Mix & Match: A New Platform for the Design of Multi-Pigment Optical Phantoms

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Multipigment phantoms match the optical properties of their target tissue more accurately than traditional phantoms across the entire near infrared–visible light spectrum. Right: Photo of a phantom made to match to the optical reflectance of a hand. Credit: Alec B. Walter (Vanderbilt University).

When scientists develop new optical techniques and instruments for medical diagnosis, surgery, or light-based therapy, those techniques and instruments must be validated and calibrated through extensive testing. The test runs are usually performed on "optical phantoms," objects specially designed to mimic a specific type of tissue. Phantoms facilitate several tasks, including calibration, assessment of a tool's resolution, and post-processing algorithm validation.

While an ideal phantom should respond exactly as the target tissue across the entire optical spectrum, this is not achievable with current technology. Modern optical phantoms can only mimic some of the target tissue's properties, and only across a narrow band of wavelengths. Although this is sufficient for many imaging techniques, various emerging hybrid modalities and novel instruments depend on a wider band of wavelengths for tissue optical properties (e.g., absorption and scattering).

The situation calls for a new design of optical phantoms that can reproduce the representative tissue more faithfully. In a recent study published in Journal of Biomedical Optics (JBO), researchers from Vanderbilt University in the U.S. came up with an innovative platform to produce such adaptive optical phantoms.

Their idea is centered around the addition of multiple pigments when fabricating a phantom, such that after the epoxy resin solidifies, the optical properties of the final material will accurately reflect those of the target tissue. The process is similar to how hardware store paints are made to match an arbitrary target color by combining a number of set pigments.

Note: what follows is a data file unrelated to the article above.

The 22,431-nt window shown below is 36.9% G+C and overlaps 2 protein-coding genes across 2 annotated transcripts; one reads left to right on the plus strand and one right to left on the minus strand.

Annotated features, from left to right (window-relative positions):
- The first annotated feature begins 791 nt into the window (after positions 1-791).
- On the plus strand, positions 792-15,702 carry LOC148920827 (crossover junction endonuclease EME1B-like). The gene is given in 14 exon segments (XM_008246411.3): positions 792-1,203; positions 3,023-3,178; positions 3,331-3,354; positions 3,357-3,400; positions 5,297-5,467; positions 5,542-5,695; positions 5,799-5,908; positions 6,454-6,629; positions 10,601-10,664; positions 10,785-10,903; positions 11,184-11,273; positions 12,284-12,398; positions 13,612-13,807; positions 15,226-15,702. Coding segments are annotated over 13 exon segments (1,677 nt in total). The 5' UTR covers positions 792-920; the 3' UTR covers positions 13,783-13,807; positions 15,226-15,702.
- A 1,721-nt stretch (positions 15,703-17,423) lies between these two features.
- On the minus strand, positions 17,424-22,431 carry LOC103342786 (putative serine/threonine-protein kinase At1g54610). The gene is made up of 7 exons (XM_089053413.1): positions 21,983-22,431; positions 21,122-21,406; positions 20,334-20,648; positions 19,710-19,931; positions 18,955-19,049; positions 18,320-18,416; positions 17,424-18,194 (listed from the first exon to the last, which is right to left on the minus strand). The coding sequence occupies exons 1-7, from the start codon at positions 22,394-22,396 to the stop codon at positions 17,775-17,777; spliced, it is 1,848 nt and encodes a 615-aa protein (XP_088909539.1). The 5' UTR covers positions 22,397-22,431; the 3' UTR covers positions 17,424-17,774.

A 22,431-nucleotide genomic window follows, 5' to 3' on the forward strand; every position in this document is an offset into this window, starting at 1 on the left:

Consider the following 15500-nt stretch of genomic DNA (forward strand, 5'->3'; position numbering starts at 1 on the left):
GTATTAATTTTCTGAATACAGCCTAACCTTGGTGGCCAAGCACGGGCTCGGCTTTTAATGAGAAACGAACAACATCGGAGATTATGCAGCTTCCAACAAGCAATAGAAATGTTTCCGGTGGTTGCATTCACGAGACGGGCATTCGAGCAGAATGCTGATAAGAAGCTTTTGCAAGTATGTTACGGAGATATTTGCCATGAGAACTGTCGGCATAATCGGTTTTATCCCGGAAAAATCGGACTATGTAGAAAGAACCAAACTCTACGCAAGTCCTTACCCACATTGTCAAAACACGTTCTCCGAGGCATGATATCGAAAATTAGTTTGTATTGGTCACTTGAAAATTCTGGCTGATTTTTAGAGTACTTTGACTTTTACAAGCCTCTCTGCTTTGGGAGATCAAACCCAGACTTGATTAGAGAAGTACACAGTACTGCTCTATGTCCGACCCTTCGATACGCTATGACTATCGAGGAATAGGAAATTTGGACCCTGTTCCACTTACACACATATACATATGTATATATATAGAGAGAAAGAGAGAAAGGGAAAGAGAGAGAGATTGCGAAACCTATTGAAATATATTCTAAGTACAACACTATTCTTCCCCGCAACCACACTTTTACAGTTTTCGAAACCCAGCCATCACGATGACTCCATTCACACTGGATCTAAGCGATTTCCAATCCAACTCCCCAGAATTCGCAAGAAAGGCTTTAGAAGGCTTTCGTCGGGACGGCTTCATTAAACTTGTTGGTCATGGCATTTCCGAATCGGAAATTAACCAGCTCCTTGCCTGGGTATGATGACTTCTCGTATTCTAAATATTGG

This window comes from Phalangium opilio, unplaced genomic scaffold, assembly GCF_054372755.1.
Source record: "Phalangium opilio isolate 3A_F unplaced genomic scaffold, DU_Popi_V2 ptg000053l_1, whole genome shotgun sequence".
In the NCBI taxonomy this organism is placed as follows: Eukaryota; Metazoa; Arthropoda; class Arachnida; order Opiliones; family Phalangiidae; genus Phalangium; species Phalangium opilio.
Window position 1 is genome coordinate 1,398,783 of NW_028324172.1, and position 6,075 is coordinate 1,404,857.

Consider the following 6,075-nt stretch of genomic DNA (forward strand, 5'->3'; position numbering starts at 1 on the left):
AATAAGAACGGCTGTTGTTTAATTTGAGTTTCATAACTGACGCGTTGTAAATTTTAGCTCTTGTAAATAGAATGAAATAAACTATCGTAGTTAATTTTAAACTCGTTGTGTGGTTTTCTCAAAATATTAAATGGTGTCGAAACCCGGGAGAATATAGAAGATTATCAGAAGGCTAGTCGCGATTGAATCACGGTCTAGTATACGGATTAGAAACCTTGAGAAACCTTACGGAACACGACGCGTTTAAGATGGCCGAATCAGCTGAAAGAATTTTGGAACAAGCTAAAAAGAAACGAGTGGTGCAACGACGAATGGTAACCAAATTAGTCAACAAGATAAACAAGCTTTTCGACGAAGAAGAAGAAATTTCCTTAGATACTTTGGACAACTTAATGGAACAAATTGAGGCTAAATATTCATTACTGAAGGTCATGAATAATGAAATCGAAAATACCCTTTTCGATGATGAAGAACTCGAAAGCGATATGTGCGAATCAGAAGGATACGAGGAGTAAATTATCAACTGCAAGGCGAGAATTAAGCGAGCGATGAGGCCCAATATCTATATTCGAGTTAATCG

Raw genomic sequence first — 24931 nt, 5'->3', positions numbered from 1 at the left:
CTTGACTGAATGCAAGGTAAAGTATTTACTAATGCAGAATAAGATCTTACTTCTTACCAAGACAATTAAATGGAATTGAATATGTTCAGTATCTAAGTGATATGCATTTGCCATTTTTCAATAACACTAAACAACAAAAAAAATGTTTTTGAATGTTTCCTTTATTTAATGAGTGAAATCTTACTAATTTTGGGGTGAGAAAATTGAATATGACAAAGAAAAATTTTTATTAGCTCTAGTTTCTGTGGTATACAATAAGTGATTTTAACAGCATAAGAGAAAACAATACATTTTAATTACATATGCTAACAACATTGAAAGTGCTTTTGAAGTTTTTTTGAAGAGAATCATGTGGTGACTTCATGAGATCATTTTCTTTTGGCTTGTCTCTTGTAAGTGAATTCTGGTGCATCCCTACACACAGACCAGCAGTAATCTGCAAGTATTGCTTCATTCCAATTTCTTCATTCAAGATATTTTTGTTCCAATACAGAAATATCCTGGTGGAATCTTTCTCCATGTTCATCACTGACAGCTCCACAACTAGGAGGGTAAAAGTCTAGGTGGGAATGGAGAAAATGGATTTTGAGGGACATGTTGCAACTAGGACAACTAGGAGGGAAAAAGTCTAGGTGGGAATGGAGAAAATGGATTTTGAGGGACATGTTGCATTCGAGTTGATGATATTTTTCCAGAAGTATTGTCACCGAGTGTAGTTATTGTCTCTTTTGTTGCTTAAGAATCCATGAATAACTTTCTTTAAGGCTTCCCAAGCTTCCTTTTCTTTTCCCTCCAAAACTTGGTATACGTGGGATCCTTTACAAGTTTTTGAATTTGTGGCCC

The researchers first characterized the optical response of 20 commercially available pigments when added individually to an epoxy resin sample at different concentrations. In this way, they quantified how much each pigment would contribute to the phantom's scattering, baseline absorption, and absorption peaks at different wavelengths.

This, however, raised an important question: How much of each pigment is needed to match a given set of tissue properties? To answer this, the researchers used optimization techniques to calculate the best mixture of pigments for each case.

To showcase the performance of phantoms designed with their platform, they next conducted a series of extensive validation experiments. First, they produced phantoms matching the overall absorption and scattering of human muscle and nerve tissue taken from cadavers. Following this, they produced phantoms with different diffuse reflectance values, a relevant parameter in certain imaging techniques.

These phantoms successfully mimicked the diffuse reflectance of pale and melanistic skin types. Finally, the researchers used their multi-pigment approach to create phantoms that emulated specific concentrations of chromophores. In this case, the phantoms represented different levels of oxygen saturation in hemoglobin.

Overall, the results of the validation experiments look very promising, with the generated phantoms accurately matching the desired properties of the target tissue with minimal error.

"The method provided by the authors could become the new standard in the development of adaptive optical phantoms," remarks JBO Associate Editor Frédéric Leblond, professor of engineering physics at Polytechnique Montréal, "Biomedical optics technologies are entering phases of development requiring a high degree of standardization to conform to various industry and regulatory standards, ultimately leading to clinical translation and adoption, so this work is timely and important."

Put simply, this innovative platform could help solve the various phantom-related issues that are currently holding back new medical imaging technologies. Over time, this will translate to better optics-based diagnostics and treatments.

More information: Alec B. Walter et al, Development of a platform for broadband, spectra-fitted, tissue optical phantoms, Journal of Biomedical Optics (2023). DOI: 10.1117/1.JBO.28.2.025001

Citation: Mix and match: A new platform for the design of multi-pigment optical phantoms (2023, February 21) retrieved 21 February 2023 from https://phys.org/news/2023-02-platform-multi-pigment-optical-phantoms.html

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